MINI REVIEW article
Sec. Nutritional Immunology
Volume 7 - 2020 | https://doi.org/10.3389/fnut.2020.575844
Beyond the HLA Genes in Gluten-Related Disorders
- 1Department of Medical, Oral and Biotechnological Sciences, ‘G. D'Annunzio' University of Chieti–Pescara, Chieti, Italy
- 2Center for Advanced Studies and Technology (CAST), ‘G. D'Annunzio' University of Chieti-Pescara, Chieti, Italy
- 3Department of Medicine and Aging Sciences, ‘G. D'Annunzio' University of Chieti–Pescara, Chieti, Italy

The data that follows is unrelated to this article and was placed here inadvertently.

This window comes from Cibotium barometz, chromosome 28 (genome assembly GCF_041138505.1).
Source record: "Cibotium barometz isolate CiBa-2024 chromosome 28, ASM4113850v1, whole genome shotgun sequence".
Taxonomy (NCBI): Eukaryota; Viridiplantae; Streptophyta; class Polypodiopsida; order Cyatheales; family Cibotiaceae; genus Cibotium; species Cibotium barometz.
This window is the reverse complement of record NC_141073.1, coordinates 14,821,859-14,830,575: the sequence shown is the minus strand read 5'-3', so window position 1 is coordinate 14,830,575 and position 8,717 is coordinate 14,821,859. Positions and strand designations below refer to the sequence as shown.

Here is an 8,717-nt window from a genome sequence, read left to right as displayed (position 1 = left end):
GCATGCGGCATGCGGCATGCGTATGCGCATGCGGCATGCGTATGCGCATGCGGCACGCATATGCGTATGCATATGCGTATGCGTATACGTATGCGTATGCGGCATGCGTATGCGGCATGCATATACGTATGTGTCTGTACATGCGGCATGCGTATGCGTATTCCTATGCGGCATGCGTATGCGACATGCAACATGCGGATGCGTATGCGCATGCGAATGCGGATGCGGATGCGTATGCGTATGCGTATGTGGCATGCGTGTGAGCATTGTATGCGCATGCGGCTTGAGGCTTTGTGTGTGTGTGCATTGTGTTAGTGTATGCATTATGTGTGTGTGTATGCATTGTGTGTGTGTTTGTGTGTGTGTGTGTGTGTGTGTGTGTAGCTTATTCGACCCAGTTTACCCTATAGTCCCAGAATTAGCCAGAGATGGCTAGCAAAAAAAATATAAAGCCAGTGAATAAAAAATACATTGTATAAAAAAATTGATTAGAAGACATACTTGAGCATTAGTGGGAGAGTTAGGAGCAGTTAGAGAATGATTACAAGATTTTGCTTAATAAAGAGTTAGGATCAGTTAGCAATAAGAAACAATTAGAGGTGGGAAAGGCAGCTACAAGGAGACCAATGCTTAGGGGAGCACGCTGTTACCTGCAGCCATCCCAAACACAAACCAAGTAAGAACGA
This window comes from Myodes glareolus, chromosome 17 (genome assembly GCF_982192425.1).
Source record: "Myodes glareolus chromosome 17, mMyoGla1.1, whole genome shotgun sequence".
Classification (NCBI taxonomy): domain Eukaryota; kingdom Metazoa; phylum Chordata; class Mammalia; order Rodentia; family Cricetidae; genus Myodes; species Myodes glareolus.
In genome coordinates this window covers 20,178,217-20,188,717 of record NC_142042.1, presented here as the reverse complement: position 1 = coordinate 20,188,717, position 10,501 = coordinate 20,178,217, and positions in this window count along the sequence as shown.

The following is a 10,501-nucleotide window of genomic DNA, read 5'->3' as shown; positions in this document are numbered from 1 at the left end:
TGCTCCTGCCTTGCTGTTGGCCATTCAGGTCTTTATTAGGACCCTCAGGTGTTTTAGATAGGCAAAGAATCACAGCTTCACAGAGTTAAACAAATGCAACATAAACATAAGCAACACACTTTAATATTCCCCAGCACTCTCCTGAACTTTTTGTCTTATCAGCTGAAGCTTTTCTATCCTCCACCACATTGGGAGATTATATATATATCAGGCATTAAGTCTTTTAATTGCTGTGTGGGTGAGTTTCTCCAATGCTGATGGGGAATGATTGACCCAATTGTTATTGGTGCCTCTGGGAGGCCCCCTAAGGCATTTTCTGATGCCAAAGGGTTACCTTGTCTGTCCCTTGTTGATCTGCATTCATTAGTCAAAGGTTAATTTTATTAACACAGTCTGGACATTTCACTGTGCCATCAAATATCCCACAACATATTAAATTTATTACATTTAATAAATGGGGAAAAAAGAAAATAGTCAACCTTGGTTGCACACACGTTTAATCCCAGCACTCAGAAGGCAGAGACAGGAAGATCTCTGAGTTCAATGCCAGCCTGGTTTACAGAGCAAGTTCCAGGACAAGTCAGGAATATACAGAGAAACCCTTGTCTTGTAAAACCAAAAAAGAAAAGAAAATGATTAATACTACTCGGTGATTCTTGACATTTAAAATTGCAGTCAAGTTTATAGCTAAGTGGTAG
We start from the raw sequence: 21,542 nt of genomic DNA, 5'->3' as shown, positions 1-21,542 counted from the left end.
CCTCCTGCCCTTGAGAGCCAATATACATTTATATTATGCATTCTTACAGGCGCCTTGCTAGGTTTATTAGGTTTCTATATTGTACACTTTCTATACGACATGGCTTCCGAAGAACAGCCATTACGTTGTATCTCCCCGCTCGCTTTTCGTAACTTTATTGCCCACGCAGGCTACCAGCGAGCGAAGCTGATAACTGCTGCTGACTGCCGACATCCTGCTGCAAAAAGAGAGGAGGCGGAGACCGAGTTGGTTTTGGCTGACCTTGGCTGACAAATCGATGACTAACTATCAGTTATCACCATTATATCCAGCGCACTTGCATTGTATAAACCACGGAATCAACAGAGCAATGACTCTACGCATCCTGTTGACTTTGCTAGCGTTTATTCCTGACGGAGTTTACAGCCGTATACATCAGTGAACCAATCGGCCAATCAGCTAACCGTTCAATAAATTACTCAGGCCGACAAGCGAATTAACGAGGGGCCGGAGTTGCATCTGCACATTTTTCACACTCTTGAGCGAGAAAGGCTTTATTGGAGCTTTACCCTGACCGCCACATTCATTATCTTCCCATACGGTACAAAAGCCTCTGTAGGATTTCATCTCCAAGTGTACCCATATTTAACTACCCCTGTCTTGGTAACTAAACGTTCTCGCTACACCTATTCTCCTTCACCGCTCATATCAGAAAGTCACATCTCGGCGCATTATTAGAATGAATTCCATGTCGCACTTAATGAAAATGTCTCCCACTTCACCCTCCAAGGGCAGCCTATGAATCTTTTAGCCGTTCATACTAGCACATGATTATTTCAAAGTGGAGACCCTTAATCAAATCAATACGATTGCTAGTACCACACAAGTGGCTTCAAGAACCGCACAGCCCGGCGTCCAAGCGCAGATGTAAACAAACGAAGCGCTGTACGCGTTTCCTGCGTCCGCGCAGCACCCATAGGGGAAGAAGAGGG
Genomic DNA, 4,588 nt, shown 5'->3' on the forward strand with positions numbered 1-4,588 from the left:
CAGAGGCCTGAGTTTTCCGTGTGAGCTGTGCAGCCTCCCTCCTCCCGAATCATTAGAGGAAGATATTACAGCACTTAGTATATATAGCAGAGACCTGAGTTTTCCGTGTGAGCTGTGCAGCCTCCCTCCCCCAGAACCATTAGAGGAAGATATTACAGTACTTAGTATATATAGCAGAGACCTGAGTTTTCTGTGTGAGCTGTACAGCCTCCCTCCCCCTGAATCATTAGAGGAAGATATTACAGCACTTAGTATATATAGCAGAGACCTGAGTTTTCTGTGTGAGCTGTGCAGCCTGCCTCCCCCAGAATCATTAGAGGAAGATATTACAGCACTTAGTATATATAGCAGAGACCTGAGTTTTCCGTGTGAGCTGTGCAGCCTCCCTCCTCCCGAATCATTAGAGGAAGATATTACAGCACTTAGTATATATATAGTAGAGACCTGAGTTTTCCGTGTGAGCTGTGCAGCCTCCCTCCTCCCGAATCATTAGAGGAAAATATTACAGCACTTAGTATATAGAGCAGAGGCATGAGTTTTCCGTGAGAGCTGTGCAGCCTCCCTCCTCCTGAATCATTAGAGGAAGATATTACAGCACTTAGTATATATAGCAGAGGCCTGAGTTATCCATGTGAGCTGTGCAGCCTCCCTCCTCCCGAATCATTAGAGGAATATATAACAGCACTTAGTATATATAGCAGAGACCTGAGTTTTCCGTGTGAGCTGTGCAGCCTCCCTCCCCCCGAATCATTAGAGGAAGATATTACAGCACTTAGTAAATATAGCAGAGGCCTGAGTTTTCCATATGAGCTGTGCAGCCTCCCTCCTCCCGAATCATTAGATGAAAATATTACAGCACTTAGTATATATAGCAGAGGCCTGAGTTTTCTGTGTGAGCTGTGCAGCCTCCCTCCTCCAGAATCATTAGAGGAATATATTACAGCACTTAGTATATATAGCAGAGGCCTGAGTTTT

Most common food grains contain gluten proteins and can cause adverse medical conditions generally known as gluten-related disorders. Celiac disease is an immune-mediated enteropathy triggered by gluten in individuals carrying a specific genetic make-up. The presence of the human leukocyte antigens (HLA)-DQ2 and HLA-DQ8 haplotypes together with gluten intake is a necessary, although not sufficient, condition, to develop celiac disease. Fine mapping of the human genome has revealed numerous genetic variants important in the development of this disease. Most of the genetic variants are small nucleotide polymorphisms located within promoters and transcriptional enhancer sequences. Their importance is underlined by an increased risk in DQ2/DQ8 carriers who also have these non-HLA alleles. In addition, several immune-mediated diseases share susceptibility loci with celiac disease, shedding light on the reasons for co-occurrence between these diseases. Finally, most of the genes potentially involved in celiac disease by fine genetic mapping of non-HLA loci were confirmed in gene expression studies. In contrast to celiac disease, very little is known about the genetic make-up of non-celiac wheat sensitivity (NCWS), a clinically defined pathology that shares symptoms and gluten dependence with the celiac disease. We recently identified differentially expressed genes and miRNAs in the intestinal mucosa of these patients. Remarkably, the differentially expressed genes were long non-coding RNAs possibly involved in the regulation of cell functions. Thus, we can speculate that important aspects of these diseases depend on alteration of regulatory genetic circuits. Furthermore, our finding suggests that innate immune response is involved in the pathogenic mechanism of NCWS. This review is intended to convey the idea that in order to fully understand celiac disease and its relationship with other gluten-related disorders, it is worth learning more about non-HLA variants.